The Android++ extension gives developers working in Visual Studio a way to develop C and C++ applications for Android without leaving Microsoft’s IDE. Justin Webb, lead programmer at gaming company NaturalMotion in Oxford, England, is the coder behind the extension, which also ensures native source-level debugging.

(Related: Android++: A native extension for Android app development in Visual Studio)

Webb has worked in the gaming industry for about six years, and in a more Android-specific role for the last two. He’s been surprised by the unexpected popularity of Android++ in the developer community, considering he started the project as a way to reduce his own daily aggravation of working with Android. SD Times talked to Webb about how the extension came to be, why it does not support C#, and how it could help bridge the platform gap.

SD Times: When did you start the Android++ project, and what was your initial motivation for creating the extension?
Webb: I’ve been working on this project for about two years, on and off, and have only had the website completed for a…[short time]. It (the motivation) was one of irritation, predominantly. I was frustrated at the state of native Android development and at how Google was taking a very hands-off approach toward the NDK. I’d worked on a number of different platforms previously, and it seemed like they didn’t particularly care about making anything developer friendly.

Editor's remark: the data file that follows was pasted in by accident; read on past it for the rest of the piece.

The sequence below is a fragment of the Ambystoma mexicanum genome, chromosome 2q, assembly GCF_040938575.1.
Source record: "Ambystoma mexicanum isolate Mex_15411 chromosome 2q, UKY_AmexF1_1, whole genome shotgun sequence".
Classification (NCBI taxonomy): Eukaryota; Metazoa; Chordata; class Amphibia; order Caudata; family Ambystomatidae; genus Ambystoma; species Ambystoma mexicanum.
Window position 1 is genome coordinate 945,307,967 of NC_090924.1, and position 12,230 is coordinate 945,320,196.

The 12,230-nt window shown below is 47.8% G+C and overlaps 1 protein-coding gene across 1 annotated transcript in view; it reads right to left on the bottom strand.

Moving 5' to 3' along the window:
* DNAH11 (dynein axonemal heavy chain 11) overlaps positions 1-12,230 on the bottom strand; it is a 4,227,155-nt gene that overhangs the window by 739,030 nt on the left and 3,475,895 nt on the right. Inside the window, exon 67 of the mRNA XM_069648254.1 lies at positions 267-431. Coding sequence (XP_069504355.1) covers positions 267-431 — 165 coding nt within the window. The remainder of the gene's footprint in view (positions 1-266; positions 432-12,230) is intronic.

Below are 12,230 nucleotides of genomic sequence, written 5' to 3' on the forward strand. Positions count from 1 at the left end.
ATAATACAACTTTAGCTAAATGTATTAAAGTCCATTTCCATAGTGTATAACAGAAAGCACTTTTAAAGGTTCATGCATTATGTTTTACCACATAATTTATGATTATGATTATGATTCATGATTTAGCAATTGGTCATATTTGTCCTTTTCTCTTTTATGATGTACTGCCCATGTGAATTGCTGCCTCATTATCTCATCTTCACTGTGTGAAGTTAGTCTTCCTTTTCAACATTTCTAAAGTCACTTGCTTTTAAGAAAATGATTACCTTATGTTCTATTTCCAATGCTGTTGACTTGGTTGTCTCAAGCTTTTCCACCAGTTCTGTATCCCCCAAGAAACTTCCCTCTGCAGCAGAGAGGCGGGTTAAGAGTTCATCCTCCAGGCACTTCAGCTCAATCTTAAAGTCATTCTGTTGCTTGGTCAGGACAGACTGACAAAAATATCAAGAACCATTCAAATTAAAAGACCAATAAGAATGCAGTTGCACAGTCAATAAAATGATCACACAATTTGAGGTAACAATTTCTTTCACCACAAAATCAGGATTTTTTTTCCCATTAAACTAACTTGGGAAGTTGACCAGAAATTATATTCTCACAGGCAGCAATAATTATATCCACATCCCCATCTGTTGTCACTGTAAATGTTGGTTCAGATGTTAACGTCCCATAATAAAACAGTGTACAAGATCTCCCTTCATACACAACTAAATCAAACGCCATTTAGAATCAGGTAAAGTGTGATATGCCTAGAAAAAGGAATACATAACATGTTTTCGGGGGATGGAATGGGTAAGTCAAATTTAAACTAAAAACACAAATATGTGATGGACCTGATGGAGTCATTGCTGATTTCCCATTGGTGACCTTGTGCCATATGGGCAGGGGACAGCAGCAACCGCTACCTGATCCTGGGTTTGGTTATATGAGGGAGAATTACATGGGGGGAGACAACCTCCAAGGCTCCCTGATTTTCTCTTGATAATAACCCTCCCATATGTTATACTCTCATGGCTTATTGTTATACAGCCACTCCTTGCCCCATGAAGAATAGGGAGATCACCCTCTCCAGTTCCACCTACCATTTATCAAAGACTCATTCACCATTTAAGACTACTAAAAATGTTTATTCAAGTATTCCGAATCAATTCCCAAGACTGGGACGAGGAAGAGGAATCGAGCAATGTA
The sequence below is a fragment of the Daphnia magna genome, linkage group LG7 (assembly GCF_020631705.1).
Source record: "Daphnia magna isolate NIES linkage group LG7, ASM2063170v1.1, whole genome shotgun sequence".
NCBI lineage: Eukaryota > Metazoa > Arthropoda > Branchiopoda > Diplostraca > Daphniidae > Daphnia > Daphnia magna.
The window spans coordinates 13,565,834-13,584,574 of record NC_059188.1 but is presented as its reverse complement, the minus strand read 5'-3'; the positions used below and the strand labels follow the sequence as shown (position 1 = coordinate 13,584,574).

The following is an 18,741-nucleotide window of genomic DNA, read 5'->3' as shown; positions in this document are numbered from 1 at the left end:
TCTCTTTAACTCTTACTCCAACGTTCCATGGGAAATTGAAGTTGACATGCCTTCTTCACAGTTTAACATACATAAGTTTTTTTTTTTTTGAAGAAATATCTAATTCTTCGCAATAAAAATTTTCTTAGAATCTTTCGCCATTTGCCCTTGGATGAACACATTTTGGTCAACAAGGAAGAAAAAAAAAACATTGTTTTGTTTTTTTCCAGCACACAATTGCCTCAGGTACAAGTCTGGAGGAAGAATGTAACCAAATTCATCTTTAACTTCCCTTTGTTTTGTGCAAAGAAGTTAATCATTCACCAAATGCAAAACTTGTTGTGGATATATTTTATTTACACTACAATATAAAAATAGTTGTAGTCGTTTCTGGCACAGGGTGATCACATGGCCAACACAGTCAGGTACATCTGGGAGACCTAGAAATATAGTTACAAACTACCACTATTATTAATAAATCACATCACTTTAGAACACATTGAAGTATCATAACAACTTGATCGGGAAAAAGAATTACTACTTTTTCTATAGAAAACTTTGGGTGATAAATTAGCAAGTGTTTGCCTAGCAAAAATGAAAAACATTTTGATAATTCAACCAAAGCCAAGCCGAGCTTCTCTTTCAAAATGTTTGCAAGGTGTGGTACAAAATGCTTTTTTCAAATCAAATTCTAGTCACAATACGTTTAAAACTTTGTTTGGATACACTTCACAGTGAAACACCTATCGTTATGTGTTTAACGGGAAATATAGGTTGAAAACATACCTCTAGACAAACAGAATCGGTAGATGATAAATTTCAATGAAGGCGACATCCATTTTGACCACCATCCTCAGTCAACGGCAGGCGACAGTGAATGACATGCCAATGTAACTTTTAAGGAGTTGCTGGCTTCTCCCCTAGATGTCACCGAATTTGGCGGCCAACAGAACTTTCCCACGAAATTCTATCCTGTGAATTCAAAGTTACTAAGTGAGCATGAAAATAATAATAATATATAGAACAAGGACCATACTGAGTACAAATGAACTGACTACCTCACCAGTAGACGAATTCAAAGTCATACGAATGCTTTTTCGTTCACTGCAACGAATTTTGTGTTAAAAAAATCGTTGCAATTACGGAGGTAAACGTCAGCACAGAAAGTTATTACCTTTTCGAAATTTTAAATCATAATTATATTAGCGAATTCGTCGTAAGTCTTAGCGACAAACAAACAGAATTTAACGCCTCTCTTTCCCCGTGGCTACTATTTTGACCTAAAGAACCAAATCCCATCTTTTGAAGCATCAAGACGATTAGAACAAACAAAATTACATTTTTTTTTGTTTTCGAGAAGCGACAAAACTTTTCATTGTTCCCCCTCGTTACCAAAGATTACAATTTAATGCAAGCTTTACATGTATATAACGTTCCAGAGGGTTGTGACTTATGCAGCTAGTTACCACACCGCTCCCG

I felt it was unreasonable for them to expect every developer to know enough to augment their standard build systems when they hit obstacles, and the debugging situation was laughable. So I just decided to investigate making it better.

Considering Visual Studio is Microsoft’s IDE, and the majority of developers using it are working in C#, does Android++ have any features related to writing Android applications in C#? Is that something you’re working on?
Unfortunately no. Android++ is designed to support high-performance native applications, primarily games. I’ve received a number of questions from C# developers under the impression that Android++ supports C#; it does not. If the interest is high enough, I may look at developing a separate product, but that’s purely speculative at the moment.

About Rob Marvin

Rob Marvin has been covering the software development and technology industry as Online & Social Media Editor at SD Times since July 2013. He is a 2013 graduate of the S.I. Newhouse School of Public Communications at Syracuse University with dual degrees in Magazine Journalism and Psychology. Rob enjoys writing about anything and everything, from features, entertainment, news and culture to his current work covering the software development industry.